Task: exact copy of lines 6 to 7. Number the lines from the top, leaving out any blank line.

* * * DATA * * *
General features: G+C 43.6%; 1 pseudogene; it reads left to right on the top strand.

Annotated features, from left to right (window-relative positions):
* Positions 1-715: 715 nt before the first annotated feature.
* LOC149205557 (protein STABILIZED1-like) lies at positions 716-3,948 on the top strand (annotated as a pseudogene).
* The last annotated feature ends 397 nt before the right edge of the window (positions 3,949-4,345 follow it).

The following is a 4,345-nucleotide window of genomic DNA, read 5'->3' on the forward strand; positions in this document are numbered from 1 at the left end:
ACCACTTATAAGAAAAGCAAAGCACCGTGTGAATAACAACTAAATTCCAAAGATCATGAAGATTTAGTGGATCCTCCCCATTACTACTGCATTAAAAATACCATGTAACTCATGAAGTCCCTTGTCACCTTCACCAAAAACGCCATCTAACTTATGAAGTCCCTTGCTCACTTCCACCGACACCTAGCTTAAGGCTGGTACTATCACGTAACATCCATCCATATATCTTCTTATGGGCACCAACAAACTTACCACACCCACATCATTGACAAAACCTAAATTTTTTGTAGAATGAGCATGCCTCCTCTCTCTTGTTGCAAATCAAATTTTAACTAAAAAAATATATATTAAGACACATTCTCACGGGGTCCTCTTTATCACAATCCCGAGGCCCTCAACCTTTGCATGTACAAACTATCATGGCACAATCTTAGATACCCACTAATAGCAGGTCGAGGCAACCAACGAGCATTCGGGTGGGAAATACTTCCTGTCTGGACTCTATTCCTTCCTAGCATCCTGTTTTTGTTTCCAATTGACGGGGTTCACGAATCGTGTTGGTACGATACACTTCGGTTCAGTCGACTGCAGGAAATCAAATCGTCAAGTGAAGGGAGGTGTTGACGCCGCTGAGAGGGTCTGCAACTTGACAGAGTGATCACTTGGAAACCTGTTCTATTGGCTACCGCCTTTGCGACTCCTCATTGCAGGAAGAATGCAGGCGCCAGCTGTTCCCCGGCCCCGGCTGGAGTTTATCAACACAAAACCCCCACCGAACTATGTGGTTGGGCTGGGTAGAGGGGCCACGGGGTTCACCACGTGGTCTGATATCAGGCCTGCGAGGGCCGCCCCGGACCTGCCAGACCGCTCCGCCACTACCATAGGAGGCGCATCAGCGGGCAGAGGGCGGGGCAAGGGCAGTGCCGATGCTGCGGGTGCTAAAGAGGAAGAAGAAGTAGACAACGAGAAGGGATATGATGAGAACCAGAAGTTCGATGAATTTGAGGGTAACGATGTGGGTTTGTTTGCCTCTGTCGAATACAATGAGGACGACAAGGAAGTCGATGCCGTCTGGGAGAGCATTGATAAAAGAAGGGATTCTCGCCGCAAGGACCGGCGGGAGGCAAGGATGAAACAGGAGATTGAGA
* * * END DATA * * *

The following is a 4,345-nucleotide window of genomic DNA, read 5'->3' on the forward strand; positions in this document are numbered from 1 at the left end:
ACCACTTATAAGAAAAGCAAAGCACCGTGTGAATAACAACTAAATTCCAAAGATCATGAAGATTTAGTGGATCCTCCCCATTACTACTGCATTAAAAATACCATGTAACTCATGAAGTCCCTTGTCACCTTCACCAAAAACGCCATCTAACTTATGAAGTCCCTTGCTCACTTCCACCGACACCTAGCTTAAGGCTGGTACTATCACGTAACATCCATCCATATATCTTCTTATGGGCACCAACAAACTTACCACACCCACATCATTGACAAAACCTAAATTTTTTGTAGAATGAGCATGCCTCCTCTCTCTTGTTGCAAATCAAATTTTAACTAAAAAAATATATATTAAGACACATTCTCACGGGGTCCTCTTTATCACAATCCCGAGGCCCTCAACCTTTGCATGTACAAACTATCATGGCACAATCTTAGATACCCACTAATAGCAGGTCGAGGCAACCAACGAGCATTCGGGTGGGAAATACTTCCTGTCTGGACTCTATTCCTTCCTAGCATCCTGTTTTTGTTTCCAATTGACGGGGTTCACGAATCGTGTTGGTACGATACACTTCGGTTCAGTCGACTGCAGGAAATCAAATCGTCAAGTGAAGGGAGGTGTTGACGCCGCTGAGAGGGTCTGCAACTTGACAGAGTGATCACTTGGAAACCTGTTCTATTGGCTACCGCCTTTGCGACTCCTCATTGCAGGAAGAATGCAGGCGCCAGCTGTTCCCCGGCCCCGGCTGGAGTTTATCAACACAAAACCCCCACCGAACTATGTGGTTGGGCTGGGTAGAGGGGCCACGGGGTTCACCACGTGGTCTGATATCAGGCCTGCGAGGGCCGCCCCGGACCTGCCAGACCGCTCCGCCACTACCATAGGAGGCGCATCAGCGGGCAGAGGGCGGGGCAAGGGCAGTGCCGATGCTGCGGGTGCTAAAGAGGAAGAAGAAGTAGACAACGAGAAGGGATATGATGAGAACCAGAAGTTCGATGAATTTGAGGGTAACGATGTGGGTTTGTTTGCCTCTGTCGAATACAATGAGGACGACAAGGAAGTCGATGCCGTCTGGGAGAGCATTGATAAAAGAAGGGATTCTCGCCGCAAGGACCGGCGGGAGGCAAGGATGAAACAGGAGATTGAGA